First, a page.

Wednesday, 23 January 2013

On Lincoln

I've been reading the highly enjoyable Team of Rivals by Doris Kearns Goodwin, an enjoyable biography which sets Lincoln in his historical context. Although I believe the book is likely too slow to criticise (indeed, at times it gushes praise) this historical giant there may be a reasonable claim to be made that Lincoln is a historical figure it is hard to criticise.

The book makes the reader dwell extensively on the concept of leadership, not only the leadership qualities of Lincoln himself, but also his Cabinet and the figures he chose to surround himself with. Part of the power of Lincoln seems to have been a robust desire to ensure that any decision he made was based on rational consideration, rather than emotional response. Although he sometimes gave way to his emotions, most often due to the pressures of the Civil War, on the majority of occasions it seems he took time to consider his actions within the context of the environment he found himself in. Even when provoked, for example by Salmon Chase's attempts to displace him as President, he was able to step back before reacting, choosing a wiser course.

One question this book has roused in me however is what does it change in our leaders when they are separated from the common man. I'd like to steal a device used often by Charles Cameron (of ZenPundit fame) for a moment to compare some images which I want to use to make a rather simple point:

Historical leaders (A. Lincoln)

Modern leaders (D. Cameron, B. Obama)

Modern leaders are enormously isolated and protected from the general population, steel barriers and security mean that even though they might kiss the odd baby their interactions are limited to vanishingly small and meaningless events. They'll smile and nod for a few moments and then move on. By contrast leaders not so removed from us historically were forced to be out in the public eye and deal with "real people" constantly. Lincoln often rode to work on a horse, indeed we are only a couple of generations removed from when the public could walk down Downing Street and there was a direct risk a Prime Minister looking out the window might see someone his policies could impact upon. Downing Street now  is a sterile guarded enclosure, where only a small number of people may tread, most often to have their photo taken outside the closed door of Government.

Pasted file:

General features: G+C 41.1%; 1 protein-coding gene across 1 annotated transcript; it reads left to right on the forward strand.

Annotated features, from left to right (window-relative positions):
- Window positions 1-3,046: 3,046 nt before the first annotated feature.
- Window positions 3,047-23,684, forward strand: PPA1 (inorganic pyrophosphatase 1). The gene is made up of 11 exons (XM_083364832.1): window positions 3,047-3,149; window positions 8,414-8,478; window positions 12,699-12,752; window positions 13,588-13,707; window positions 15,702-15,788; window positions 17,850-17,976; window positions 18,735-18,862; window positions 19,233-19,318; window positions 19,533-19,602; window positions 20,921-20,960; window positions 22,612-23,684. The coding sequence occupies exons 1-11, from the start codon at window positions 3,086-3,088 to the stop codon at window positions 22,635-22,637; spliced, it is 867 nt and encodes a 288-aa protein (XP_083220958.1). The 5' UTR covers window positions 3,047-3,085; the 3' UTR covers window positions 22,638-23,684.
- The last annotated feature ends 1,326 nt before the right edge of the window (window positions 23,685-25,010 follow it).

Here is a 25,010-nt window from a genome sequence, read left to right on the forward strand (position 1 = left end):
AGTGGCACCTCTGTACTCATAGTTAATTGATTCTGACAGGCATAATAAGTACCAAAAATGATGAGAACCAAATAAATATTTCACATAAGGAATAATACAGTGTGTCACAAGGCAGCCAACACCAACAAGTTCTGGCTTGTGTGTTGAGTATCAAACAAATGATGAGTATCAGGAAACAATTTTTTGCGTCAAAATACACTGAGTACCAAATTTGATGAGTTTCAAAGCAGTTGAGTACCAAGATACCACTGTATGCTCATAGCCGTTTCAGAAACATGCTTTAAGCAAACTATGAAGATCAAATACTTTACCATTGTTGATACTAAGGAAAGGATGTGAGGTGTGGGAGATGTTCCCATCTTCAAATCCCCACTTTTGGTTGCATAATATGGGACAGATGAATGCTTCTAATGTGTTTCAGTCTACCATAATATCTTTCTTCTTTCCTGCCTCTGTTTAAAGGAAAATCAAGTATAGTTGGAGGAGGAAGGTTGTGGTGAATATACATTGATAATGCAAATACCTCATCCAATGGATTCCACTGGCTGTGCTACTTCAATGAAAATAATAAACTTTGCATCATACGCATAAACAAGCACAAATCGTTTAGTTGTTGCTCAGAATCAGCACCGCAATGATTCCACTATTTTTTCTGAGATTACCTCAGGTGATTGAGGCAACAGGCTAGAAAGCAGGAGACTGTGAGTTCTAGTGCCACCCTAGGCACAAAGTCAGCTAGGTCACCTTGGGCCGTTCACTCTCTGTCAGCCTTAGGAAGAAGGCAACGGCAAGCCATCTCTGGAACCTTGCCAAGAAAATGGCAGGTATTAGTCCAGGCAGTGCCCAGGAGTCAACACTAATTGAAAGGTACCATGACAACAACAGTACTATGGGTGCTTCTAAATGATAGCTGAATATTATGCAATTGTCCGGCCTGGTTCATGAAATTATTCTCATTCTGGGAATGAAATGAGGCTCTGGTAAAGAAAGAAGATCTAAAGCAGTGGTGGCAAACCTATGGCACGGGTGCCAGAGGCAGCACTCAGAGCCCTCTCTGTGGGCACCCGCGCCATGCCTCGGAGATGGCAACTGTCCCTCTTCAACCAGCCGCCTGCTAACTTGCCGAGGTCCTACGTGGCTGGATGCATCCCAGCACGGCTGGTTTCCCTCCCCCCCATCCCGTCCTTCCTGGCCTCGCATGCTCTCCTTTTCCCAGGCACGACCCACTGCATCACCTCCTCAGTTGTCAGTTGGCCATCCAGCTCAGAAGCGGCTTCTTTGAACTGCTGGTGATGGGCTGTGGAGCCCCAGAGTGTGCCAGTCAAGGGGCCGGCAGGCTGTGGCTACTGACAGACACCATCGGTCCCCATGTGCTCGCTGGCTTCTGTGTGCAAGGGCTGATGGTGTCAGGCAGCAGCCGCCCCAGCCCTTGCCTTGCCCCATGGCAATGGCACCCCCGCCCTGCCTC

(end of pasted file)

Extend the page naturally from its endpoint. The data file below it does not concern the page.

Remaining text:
Return to the first photo and reflect upon the fact that without the indicator it would most likely be impossible to identify the President of the United States in it. A man, in Lincoln's own words, "Clothed in immense power" and appears to be mingling, unprotected, amongst soldiers who he has soon to send into one of the most devastating wars seen in the last 200 years.

There are of course good reasons why the public is kept at arms length from our leaders. The risk of assassination has never been higher (or so we are led to believe), but the risk of a leader being forced to relate to a member of the public has also never been higher. Due to the need to present an "image" of leadership, it is arguable which one is seen to be the bigger threat, being shot or accidentally being revealed to have absolutely no idea how to relate to the average voter.

In an era when our leaders are closer than they have been for many years to the oligarch class, which is a fixed part now of many of the world's developed countries, the artificial isolation imposed on them cannot be a good thing. One might argue that there is no need for them to meet "the public" as they are given enormous access to experts, to vast departments to implement their whim, to reams of data on what "the public" think. I wonder however, how many of our leaders have sat, staring at the wall, as Lincoln is known to have done, after shaking hands with soldiers hours before they entered battle. Perhaps the rush to war might be slowed by such actions, or it's prosecution might be more aggressively maintained, rather than soldiers finding out that they will lose their jobs while serving in a war zone.

It's a strange tragedy that our leaders fail to recognise that their closest bonds should be with the majority of the population, rather than social elites.

1 comment:

  1. Enjoyed this commentary and it reflects much of my thoughts as I watched the movie "Lincoln" as he was wandering through crowds, meeting the general folk about property problems, etc.